In the proposed embodiment, means are provided at the end of a support arm which includes a central housing 21 that cooperates with complementary means provided on a device by means of which a plug is located in front of the connection member compartment 8 into which it must be inserted. In the embodiment described, the means provided at the end of a support arm are hollow shapes adapted to receive complementary solid shapes, these shapes being chosen to achieve the positioning accuracy necessary for inserting a plug in the connection position into a conduit of a connection member whose position in the distribution frame is predetermined. In a first embodiment, the means provided at the end of a support arm take the form of cylindrical cavities 22A at the first end of each arm and each extended laterally by a slot 22 with a particular orientation. The socket 6 is immobilized in the arm in a particular position, its position being confirmed by a polarizer 22C provided inside the arm and adapted to penetrate one of the holes 0 or 0′ constituting the positioning marks of a socket 6 when the socket is in the position provided for it in the arm, the hole to be used being predetermined.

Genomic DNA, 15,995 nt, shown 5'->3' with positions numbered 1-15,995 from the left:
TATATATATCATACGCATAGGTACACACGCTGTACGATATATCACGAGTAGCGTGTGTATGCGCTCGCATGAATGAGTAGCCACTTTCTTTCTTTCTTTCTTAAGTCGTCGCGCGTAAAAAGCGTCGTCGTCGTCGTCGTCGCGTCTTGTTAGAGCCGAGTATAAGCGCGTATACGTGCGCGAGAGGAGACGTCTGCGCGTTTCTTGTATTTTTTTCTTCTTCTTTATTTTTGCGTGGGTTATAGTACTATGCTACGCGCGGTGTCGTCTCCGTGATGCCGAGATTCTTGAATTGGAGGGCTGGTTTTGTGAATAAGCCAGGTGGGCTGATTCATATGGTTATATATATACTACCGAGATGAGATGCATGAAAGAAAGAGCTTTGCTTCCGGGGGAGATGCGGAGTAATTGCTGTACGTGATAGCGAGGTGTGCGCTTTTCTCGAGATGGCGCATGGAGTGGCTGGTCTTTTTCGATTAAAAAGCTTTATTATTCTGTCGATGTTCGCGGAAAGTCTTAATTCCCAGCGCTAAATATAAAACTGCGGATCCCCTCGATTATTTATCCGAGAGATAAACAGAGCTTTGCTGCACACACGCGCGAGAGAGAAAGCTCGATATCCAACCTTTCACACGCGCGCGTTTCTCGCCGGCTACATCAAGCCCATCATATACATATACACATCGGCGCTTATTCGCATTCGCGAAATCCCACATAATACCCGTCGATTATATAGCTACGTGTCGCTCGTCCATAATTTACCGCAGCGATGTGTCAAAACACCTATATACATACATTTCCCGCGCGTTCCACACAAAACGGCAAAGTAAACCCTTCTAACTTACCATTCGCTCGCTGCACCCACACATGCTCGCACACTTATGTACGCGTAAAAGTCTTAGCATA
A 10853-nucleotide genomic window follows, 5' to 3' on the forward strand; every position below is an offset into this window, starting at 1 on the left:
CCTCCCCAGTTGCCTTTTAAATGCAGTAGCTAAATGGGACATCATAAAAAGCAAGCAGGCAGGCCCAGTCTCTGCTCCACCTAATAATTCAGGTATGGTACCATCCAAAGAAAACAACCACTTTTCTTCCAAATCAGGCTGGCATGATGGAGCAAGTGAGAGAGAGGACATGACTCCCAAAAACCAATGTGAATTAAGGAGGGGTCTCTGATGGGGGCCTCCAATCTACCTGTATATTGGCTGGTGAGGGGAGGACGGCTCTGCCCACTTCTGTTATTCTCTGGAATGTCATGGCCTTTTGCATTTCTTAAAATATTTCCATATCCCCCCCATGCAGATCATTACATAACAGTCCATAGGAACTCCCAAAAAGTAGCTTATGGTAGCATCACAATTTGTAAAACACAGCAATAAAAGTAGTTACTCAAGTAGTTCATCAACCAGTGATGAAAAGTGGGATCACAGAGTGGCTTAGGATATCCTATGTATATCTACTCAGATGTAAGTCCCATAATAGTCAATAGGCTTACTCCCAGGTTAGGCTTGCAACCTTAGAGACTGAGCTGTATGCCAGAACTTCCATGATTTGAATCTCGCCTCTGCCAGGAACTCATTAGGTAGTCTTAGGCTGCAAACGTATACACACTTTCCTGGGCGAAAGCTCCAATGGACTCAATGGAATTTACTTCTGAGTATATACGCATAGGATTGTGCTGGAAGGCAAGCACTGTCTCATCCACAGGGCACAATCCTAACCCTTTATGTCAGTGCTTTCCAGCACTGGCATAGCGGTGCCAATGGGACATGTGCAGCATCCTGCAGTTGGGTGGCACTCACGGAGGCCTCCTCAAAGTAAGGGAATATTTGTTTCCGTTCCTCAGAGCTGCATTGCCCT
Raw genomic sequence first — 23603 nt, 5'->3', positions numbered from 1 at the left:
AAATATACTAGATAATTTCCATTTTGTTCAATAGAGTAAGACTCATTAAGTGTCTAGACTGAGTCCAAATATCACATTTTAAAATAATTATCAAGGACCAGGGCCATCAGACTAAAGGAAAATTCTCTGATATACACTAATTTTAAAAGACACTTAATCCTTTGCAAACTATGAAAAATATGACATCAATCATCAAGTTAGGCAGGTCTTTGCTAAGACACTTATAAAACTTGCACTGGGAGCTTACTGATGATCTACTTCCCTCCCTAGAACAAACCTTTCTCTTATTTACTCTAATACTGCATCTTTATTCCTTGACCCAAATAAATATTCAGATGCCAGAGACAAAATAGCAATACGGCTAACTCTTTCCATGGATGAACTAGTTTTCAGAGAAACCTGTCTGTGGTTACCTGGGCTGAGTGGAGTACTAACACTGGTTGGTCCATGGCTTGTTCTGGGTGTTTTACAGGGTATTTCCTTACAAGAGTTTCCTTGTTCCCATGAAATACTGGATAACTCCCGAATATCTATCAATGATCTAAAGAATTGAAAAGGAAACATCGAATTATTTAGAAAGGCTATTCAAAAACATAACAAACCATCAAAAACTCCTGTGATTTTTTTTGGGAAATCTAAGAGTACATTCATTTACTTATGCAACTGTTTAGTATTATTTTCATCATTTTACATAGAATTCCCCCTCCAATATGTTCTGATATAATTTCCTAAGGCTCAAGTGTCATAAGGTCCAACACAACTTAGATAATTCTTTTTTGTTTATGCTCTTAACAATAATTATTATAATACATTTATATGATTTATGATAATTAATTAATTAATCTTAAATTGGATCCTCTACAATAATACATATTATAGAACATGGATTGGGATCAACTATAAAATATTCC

In the embodiment shown, there are four cylindrical cavities 22A disposed around the opening of the housing 21 provided for a socket 6 at the first end of a support arm 19. The cavities 22A are connected in pairs by a slot 22B that is common to them and is oriented parallel to the alignment axis of the compartments of the connection members 8 of the socket 6 housed in the arm shown. A centering rod, which is preferably cylindrical and whose diameter then corresponds to that of a cavity 22A, serves as the complementary solid shape for the device for positioning a plug. This centering rod, not shown, is extended laterally by a projecting portion whose dimensions correspond to those of a slot 22B in which it locates when the rod that carries it is in a cavity 22A, to provide a precise indication as to the position of the device it equips. Here there are four cylindrical cavities 22A and two slots 22B for each support arm.